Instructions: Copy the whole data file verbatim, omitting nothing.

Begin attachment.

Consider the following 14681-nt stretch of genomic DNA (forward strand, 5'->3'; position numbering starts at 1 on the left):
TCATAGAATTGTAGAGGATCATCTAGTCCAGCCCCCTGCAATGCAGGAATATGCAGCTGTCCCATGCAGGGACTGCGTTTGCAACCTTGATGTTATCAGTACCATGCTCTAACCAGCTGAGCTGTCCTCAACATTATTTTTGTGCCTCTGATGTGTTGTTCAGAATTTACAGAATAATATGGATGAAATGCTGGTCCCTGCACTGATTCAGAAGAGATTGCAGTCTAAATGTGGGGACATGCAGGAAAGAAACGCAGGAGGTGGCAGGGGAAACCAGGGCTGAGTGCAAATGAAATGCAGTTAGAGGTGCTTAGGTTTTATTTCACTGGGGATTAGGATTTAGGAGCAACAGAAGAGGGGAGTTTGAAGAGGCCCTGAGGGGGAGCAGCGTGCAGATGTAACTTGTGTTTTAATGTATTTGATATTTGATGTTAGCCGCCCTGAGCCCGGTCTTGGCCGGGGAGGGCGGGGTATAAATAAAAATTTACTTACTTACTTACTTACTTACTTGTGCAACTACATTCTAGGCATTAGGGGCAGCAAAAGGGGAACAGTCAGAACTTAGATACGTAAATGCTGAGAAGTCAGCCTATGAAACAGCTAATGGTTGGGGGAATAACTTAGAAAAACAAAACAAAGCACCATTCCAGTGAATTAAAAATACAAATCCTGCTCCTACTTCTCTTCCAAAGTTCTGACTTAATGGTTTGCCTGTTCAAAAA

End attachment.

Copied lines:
Consider the following 14681-nt stretch of genomic DNA (forward strand, 5'->3'; position numbering starts at 1 on the left):
TCATAGAATTGTAGAGGATCATCTAGTCCAGCCCCCTGCAATGCAGGAATATGCAGCTGTCCCATGCAGGGACTGCGTTTGCAACCTTGATGTTATCAGTACCATGCTCTAACCAGCTGAGCTGTCCTCAACATTATTTTTGTGCCTCTGATGTGTTGTTCAGAATTTACAGAATAATATGGATGAAATGCTGGTCCCTGCACTGATTCAGAAGAGATTGCAGTCTAAATGTGGGGACATGCAGGAAAGAAACGCAGGAGGTGGCAGGGGAAACCAGGGCTGAGTGCAAATGAAATGCAGTTAGAGGTGCTTAGGTTTTATTTCACTGGGGATTAGGATTTAGGAGCAACAGAAGAGGGGAGTTTGAAGAGGCCCTGAGGGGGAGCAGCGTGCAGATGTAACTTGTGTTTTAATGTATTTGATATTTGATGTTAGCCGCCCTGAGCCCGGTCTTGGCCGGGGAGGGCGGGGTATAAATAAAAATTTACTTACTTACTTACTTACTTACTTGTGCAACTACATTCTAGGCATTAGGGGCAGCAAAAGGGGAACAGTCAGAACTTAGATACGTAAATGCTGAGAAGTCAGCCTATGAAACAGCTAATGGTTGGGGGAATAACTTAGAAAAACAAAACAAAGCACCATTCCAGTGAATTAAAAATACAAATCCTGCTCCTACTTCTCTTCCAAAGTTCTGACTTAATGGTTTGCCTGTTCAAAAA